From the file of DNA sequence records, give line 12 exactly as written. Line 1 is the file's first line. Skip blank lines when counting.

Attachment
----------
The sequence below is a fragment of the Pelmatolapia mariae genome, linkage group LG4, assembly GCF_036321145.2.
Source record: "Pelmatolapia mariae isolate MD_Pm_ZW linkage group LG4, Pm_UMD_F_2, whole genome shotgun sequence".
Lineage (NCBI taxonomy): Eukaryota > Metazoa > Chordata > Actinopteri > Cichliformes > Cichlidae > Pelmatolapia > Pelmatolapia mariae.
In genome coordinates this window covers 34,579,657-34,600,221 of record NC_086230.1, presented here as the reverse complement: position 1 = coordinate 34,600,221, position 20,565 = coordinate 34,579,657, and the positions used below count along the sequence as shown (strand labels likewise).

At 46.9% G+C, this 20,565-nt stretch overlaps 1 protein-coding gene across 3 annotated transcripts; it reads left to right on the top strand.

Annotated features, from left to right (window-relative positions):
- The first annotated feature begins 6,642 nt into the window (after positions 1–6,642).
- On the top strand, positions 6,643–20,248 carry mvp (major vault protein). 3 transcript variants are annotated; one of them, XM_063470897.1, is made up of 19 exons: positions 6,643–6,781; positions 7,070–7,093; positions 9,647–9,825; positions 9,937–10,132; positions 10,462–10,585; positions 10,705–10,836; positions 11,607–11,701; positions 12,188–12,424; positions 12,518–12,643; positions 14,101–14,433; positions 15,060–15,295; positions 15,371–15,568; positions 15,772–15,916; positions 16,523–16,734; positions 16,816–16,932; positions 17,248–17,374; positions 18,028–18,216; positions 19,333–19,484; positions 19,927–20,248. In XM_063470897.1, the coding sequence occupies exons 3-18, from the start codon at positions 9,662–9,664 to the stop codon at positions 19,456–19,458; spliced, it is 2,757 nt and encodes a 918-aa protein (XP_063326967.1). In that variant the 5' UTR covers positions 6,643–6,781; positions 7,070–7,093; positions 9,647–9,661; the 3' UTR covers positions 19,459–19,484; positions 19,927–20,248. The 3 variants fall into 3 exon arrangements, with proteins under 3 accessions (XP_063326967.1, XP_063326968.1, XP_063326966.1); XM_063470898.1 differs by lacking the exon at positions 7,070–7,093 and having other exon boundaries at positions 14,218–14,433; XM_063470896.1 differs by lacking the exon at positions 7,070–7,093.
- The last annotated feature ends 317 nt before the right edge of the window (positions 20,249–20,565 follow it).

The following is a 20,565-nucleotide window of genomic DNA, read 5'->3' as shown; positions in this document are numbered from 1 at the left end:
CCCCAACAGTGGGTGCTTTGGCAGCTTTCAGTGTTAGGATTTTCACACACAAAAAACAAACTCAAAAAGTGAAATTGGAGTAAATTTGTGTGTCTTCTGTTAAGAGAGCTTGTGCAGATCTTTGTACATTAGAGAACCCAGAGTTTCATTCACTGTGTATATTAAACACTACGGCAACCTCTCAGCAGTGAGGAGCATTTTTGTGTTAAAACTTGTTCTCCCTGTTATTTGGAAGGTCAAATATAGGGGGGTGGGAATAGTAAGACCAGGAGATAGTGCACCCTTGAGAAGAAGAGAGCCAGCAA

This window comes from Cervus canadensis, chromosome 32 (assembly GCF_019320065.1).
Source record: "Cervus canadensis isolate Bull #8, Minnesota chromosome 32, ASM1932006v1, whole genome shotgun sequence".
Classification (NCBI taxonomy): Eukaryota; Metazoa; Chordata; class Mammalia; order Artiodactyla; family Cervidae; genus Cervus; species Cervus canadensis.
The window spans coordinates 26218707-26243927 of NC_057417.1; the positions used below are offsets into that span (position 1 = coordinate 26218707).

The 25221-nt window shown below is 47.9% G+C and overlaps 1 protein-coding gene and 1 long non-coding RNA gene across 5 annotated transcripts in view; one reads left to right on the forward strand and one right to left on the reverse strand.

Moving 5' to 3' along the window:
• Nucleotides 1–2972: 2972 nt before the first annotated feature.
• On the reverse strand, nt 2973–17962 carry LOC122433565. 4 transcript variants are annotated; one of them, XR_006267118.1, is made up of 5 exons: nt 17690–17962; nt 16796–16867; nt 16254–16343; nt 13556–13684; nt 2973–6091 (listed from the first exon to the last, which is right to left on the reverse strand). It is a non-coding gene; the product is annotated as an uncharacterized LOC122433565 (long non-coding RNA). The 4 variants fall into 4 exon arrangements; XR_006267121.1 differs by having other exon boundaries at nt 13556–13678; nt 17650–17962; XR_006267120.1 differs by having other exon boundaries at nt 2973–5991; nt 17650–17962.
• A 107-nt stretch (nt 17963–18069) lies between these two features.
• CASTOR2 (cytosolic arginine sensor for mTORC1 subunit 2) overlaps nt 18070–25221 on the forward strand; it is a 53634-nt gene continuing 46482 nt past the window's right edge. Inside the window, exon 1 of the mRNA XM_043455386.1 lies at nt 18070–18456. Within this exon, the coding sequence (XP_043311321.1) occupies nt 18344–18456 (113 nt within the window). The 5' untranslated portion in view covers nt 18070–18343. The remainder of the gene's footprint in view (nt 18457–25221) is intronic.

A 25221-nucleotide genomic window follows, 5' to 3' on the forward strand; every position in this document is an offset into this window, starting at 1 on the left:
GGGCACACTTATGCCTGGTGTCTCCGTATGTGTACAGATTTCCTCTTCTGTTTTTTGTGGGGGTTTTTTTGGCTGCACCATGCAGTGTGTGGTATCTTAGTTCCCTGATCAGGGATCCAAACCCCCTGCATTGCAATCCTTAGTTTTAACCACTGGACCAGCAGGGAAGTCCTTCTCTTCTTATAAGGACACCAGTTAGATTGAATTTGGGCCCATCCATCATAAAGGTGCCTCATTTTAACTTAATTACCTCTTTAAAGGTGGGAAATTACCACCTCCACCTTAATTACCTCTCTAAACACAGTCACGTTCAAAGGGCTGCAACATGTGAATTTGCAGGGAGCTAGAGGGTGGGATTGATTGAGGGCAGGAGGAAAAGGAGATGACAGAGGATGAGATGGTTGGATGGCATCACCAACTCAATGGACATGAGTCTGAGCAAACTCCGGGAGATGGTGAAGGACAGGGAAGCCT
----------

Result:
This window comes from Cervus canadensis, chromosome 32 (assembly GCF_019320065.1).